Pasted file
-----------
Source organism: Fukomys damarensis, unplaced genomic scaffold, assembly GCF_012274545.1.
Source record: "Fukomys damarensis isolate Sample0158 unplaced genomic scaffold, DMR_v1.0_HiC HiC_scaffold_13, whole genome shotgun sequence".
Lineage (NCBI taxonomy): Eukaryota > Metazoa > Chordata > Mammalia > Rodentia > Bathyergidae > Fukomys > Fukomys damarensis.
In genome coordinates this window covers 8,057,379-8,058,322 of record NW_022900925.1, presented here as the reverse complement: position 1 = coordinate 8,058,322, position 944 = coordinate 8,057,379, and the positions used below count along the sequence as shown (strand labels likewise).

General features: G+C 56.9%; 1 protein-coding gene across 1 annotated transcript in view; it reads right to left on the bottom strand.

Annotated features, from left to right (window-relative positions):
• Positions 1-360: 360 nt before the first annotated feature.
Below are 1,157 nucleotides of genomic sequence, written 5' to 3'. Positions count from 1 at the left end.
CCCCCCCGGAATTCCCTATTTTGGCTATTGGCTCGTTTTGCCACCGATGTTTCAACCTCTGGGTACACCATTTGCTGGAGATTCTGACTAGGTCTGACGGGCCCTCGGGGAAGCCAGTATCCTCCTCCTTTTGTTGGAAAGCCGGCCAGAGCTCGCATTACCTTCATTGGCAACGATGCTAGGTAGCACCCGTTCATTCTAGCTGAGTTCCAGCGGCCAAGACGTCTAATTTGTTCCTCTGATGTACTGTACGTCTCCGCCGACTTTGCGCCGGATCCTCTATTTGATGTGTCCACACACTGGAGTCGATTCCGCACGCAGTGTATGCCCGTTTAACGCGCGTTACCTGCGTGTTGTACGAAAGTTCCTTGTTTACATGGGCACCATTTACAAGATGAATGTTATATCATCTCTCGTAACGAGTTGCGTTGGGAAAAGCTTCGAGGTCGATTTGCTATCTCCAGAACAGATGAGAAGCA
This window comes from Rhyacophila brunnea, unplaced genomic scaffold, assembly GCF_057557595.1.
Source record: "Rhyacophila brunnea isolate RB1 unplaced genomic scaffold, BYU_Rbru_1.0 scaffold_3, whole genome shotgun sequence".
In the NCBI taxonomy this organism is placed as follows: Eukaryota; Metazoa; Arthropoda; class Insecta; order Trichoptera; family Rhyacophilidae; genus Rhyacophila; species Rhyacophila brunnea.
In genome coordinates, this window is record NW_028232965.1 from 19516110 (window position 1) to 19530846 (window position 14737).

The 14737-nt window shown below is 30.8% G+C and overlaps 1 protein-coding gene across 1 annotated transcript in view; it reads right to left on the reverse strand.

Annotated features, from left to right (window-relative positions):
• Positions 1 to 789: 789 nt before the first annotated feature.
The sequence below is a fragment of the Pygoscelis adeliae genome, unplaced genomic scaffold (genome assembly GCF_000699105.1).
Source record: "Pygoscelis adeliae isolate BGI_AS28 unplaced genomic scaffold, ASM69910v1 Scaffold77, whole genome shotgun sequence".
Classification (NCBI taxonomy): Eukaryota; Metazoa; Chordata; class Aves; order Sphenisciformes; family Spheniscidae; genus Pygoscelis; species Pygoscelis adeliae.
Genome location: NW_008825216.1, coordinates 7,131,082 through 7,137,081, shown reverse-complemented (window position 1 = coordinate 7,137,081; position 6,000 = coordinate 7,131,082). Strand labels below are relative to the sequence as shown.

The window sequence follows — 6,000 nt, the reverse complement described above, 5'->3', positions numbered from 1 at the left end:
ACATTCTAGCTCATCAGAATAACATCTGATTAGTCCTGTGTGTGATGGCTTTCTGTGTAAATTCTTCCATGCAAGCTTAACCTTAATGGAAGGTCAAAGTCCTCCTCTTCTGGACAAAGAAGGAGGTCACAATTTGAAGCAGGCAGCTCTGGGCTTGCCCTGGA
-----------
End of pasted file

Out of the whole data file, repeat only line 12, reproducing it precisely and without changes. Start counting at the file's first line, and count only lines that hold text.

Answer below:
In the NCBI taxonomy this organism is placed as follows: Eukaryota; Metazoa; Arthropoda; class Insecta; order Trichoptera; family Rhyacophilidae; genus Rhyacophila; species Rhyacophila brunnea.